This Canadian production from filmmaker Jamie Kastner tells the story of Ishmael Muslim Ali, an American Vietnam vet convicted of killing eight people on a Rockefeller-owned golf course in the U.S. Virgin Islands who, after trying for years to get his conviction overturned, took matters into his own hands and hijacked an American Airlines plan full of passengers and forced the pilot to fly him to Cuba where, to this day, he continues to live.
Given full access to Ali, who is interviewed throughout the film, Kastner has crafted a feature-length documentary somewhat in the tradition of recent true crime docs, though this film offers little in the way of surprising revelation or alternative evidence other than Ali himself, a charismatic man who considers himself more rebel than criminal yet whose words, if listened to closely, actually do little to support his argument.
Picked up by indie distributor Strand Releasing for a limited nationwide release, The Skyjacker's Tale opens up this 4th of July weekend in New York at the Village East with a nationwide release to follow on July 14th that includes Laemmle's Monica Film Center.
At a mere 76 minutes running time, The Skyjacker's Tale moves rather quickly in re-examining his original trial, the most involving section of the film, and ultimately takes sides with Ali in a case that had more than subtle hints of racism and police corruption.
The story itself in The Skyjacker's Tale is a pretty remarkable tale that is not actually that familiar to most Americans, though Kastner's ill-advised usage of re-enactments does nothing to enhance the story and, at times, actually hinders it. This is especially true during scenes re-enacting the actual hijacking with airplane sequences, mostly external shots, that were so laughably godawful that I found myself laughing when I should have been alarmed.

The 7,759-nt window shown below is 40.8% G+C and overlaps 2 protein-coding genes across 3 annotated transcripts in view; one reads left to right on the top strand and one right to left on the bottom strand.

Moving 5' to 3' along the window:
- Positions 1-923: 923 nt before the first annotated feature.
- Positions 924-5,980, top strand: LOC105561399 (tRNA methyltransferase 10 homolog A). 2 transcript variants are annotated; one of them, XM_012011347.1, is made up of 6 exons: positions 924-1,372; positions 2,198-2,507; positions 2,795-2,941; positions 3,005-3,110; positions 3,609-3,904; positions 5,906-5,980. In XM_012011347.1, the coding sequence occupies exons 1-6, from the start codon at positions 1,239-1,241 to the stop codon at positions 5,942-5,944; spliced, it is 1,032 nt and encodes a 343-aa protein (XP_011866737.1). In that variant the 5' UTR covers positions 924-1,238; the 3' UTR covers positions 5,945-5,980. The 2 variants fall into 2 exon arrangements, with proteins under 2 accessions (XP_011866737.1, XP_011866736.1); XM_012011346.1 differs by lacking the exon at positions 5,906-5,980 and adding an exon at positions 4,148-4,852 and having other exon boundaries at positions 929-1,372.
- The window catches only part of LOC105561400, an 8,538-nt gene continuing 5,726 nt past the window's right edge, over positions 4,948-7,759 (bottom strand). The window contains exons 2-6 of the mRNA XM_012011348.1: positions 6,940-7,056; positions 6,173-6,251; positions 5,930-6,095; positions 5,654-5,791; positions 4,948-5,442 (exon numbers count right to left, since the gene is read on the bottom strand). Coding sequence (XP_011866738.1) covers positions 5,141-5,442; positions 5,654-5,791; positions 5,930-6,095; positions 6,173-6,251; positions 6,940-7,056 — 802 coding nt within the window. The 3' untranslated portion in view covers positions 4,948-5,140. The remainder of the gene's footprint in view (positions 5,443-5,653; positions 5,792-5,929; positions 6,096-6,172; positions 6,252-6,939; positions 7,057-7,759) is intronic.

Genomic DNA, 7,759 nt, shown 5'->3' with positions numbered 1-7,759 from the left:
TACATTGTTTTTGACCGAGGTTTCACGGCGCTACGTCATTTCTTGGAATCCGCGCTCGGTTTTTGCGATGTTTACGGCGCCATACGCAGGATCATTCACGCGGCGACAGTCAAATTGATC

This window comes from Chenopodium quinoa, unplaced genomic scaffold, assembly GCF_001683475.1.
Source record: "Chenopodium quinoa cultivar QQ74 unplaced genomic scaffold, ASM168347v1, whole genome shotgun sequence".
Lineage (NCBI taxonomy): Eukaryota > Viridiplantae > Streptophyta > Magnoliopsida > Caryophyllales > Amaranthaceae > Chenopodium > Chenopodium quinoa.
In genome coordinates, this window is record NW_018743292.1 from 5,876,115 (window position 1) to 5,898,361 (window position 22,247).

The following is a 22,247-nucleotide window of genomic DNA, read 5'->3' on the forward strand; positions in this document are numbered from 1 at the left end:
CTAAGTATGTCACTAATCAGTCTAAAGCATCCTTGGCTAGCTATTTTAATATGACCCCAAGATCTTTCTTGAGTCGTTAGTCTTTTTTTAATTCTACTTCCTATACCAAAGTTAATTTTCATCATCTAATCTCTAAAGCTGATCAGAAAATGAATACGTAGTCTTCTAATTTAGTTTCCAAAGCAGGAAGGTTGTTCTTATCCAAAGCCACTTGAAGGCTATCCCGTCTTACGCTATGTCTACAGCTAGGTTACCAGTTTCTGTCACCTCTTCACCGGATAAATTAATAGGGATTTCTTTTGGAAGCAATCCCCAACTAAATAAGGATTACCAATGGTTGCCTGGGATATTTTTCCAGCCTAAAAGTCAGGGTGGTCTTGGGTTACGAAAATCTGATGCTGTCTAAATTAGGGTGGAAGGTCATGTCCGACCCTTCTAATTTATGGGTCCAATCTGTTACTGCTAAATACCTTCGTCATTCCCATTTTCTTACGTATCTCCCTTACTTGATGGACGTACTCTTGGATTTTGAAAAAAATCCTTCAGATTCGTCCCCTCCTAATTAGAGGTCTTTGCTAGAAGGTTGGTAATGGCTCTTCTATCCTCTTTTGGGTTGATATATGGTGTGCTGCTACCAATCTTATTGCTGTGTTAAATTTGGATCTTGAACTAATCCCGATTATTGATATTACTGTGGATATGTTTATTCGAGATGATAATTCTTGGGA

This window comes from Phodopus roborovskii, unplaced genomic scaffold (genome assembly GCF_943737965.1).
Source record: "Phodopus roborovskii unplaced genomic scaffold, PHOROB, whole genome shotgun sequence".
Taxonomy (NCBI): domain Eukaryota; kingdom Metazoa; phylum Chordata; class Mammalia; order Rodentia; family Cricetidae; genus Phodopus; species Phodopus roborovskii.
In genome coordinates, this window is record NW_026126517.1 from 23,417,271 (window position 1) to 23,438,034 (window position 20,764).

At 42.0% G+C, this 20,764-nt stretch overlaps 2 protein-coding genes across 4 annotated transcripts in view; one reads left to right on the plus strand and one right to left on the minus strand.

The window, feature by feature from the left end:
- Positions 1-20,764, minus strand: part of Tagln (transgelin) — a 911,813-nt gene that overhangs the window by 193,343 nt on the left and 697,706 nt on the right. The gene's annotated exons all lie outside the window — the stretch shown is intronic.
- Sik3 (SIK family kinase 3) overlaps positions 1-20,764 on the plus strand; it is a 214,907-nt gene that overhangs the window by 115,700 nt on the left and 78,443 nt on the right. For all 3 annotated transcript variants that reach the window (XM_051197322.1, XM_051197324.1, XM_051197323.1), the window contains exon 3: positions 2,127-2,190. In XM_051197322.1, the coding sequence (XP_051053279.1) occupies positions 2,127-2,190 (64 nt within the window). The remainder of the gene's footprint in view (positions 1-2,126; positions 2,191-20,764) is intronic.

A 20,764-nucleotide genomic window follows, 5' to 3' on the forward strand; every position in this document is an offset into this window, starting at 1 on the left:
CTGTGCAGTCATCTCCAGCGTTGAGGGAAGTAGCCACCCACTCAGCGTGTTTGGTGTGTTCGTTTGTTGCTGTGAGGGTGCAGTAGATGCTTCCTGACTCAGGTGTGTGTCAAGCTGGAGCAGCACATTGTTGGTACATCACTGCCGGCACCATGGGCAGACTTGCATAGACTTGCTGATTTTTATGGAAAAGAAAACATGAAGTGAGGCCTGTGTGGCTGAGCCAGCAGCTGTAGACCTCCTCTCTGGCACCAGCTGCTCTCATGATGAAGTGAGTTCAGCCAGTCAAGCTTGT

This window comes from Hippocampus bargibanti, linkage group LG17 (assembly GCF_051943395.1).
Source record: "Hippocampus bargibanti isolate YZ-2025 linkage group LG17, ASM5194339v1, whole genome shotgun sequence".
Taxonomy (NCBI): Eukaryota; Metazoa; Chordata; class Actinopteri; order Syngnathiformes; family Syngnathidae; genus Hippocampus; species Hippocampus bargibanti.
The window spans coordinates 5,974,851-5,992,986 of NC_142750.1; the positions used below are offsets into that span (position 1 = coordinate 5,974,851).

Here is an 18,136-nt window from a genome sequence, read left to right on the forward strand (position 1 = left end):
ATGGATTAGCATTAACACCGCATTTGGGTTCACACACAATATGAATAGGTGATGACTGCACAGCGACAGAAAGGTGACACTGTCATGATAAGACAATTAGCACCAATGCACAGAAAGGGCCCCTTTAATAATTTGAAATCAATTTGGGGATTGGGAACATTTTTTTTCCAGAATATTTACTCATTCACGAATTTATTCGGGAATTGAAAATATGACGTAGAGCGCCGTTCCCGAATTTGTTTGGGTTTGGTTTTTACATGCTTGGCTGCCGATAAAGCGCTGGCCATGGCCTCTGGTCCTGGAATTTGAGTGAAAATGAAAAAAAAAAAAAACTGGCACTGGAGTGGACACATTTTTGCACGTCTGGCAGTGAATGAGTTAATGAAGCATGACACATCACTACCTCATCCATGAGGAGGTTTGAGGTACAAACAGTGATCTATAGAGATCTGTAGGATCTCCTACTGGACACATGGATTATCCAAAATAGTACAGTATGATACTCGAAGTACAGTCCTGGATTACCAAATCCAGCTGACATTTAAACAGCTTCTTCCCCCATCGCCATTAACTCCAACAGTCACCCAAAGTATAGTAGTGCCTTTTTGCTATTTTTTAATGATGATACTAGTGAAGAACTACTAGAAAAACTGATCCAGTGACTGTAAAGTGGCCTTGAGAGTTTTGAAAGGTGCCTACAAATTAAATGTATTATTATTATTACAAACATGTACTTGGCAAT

It's rather early on that The Skyjacker's Tale begins to feel biased, certainly not a fatal flaw but a noteworthy choice given nothing in the material presented really is convincing enough to warrant siding with Ali. While one might argue that "reasonable doubt" could enter the mind and that racism may have stripped that away, there's also more than a little bit of a distinct possibility that Kastner's giving voice to a rebel meets madman who, at minimum, actually did hijack a plan and risk numerous lives in the process.
Not exactly innocent, ya' know?
The Skyjacker's Tale doesn't exactly make for riveting cinema, though it does present an involving and original story with a wealth of interviews that include Ali and some of the key players involved in the case. If you are into "real crime" docs, The Skyjacker's Tale is worth the time. Check it out if you get a chance.
© Written by Richard Propes
The Independent Critic